All economists regard the first three as appropriate deficit options. The problems are: that many households do not withdraw their savings; that businesses collectively run more surpluses than deficits; and households also for the most part are choosing to run surpluses. (You run a surplus if your saving plus debt repayment exceeds your withdrawals plus new debts.)

The surplus-deficit game is a zero-sum game. As an accounting tautology, the total sum of surpluses must equal the total sum of deficits. So if 1-to-3 are surplus sectors, then the deficits must fall in sectors 4-to-6.

Governments become an obvious candidate to run deficits. But if governments are also choosing to run surpluses, then only sectors 4 and 5 are left to run the deficits that must exist.

The financial boom before the 2008 financial crisis was largely underpinned by lending to the poor. Sub‑prime mortgages and credit cards come to mind. So do loan sharks, and pawn-broking more generally. These neo-Dickensian loans, that allowed people on low wages to participate in the consumer society, really just made up for low wages and benefits. Economies rocked when the poor ran large deficits. But the global financial crisis took place when the credit lines to the poor ran dry. Too many of the poor either wouldn’t borrow, couldn’t borrow, or couldn’t service what they had borrowed.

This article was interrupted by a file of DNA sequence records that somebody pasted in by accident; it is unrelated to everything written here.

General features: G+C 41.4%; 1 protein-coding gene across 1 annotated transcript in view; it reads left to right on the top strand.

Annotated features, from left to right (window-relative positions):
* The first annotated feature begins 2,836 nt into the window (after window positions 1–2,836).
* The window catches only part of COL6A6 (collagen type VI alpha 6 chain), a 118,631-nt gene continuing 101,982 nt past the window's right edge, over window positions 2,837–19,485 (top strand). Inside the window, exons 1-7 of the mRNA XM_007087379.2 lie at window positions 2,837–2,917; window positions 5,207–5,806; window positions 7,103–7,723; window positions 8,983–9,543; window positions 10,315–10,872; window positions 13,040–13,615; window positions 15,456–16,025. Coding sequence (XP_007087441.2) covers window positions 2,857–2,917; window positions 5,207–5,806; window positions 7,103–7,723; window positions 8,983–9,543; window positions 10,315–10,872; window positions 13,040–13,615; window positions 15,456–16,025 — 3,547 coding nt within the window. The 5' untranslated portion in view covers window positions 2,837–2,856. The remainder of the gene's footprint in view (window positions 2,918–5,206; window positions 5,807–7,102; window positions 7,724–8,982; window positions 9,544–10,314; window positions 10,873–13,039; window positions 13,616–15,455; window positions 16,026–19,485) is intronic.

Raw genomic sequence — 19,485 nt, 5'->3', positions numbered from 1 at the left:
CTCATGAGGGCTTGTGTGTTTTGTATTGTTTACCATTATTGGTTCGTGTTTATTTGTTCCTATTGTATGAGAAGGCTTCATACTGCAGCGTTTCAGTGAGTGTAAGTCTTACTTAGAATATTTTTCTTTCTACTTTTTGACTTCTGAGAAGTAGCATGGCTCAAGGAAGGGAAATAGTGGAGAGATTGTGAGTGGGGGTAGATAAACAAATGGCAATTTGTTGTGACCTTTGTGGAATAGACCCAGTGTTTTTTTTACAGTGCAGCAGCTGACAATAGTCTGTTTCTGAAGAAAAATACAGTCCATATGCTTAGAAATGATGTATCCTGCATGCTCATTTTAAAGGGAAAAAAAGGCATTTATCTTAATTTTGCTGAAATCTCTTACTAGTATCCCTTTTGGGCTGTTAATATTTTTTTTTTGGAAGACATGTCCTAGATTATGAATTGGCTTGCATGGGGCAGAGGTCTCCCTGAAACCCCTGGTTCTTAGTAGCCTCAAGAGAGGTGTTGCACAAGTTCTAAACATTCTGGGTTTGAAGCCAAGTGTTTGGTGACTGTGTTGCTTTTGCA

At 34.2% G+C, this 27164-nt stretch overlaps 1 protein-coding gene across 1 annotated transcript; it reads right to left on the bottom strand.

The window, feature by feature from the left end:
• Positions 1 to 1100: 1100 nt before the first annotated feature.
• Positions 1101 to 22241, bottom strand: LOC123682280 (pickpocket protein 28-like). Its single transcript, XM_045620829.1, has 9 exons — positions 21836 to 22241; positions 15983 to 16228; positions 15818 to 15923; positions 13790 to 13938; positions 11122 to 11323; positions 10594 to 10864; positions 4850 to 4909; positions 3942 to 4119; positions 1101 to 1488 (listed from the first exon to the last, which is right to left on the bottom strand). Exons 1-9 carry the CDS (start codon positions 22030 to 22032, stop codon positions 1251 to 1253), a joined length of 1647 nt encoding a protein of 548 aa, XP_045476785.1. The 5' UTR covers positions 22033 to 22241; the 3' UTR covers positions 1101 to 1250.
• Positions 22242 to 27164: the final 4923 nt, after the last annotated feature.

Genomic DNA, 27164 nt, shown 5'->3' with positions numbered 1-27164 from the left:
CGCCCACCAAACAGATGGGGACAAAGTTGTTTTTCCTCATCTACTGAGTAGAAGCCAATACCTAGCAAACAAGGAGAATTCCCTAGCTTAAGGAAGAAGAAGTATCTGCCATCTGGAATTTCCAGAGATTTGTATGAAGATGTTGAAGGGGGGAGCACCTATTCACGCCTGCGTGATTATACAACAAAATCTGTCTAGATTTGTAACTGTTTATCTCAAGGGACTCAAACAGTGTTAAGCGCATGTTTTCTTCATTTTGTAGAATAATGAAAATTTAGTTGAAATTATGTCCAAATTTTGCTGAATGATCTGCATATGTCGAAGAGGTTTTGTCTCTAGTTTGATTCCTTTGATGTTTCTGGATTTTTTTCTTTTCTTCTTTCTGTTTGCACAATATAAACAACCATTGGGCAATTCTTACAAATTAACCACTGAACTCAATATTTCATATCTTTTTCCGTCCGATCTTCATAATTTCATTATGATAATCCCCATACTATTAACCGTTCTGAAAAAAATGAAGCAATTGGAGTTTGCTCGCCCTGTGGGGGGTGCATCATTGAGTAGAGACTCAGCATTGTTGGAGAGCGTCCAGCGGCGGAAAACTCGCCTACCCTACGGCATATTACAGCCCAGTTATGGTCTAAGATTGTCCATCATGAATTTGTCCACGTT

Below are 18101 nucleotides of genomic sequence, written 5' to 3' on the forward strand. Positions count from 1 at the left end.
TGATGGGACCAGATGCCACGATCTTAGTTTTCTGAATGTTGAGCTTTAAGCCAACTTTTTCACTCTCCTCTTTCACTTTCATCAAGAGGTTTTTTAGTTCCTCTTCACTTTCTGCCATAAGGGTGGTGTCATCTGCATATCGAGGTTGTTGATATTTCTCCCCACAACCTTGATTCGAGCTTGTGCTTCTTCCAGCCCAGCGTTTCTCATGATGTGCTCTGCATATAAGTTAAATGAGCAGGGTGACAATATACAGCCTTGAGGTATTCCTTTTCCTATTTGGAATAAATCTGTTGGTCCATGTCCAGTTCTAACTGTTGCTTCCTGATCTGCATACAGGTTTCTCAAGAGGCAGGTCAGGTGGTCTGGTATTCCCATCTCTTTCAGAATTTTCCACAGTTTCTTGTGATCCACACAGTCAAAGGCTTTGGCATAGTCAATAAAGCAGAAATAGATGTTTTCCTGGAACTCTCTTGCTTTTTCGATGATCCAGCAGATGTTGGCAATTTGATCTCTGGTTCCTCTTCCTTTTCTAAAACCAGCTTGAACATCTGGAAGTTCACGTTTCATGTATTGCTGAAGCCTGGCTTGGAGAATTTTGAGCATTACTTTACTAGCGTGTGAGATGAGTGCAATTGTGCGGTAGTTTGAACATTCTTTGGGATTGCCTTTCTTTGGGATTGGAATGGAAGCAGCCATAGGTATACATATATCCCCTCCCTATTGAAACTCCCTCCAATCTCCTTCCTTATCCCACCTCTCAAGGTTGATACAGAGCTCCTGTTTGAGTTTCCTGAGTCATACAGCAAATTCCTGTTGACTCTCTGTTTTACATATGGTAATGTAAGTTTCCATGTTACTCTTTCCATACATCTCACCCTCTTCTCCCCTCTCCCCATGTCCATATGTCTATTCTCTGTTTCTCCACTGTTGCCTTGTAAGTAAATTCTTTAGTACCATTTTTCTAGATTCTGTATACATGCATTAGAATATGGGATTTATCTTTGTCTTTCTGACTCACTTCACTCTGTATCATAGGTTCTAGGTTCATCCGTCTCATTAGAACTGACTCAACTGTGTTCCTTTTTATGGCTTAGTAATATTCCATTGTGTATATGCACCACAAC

Should governments prefer that the poor run deficits than that governments run deficits?

This decade the deficits are being incurred by sector 4. Here the deficits are disguised. Households taking on huge speculative debts are experiencing notional appreciations in the values of the assets (mainly land) that are being used as security. Deficits they are, nevertheless. People speculating on rising prices of assets they have title to are spending more than they are earning. Other people are running deficits by making withdrawals in the form of house sales and spending the proceeds on ocean cruises and the like; but too few to stabilise asset prices.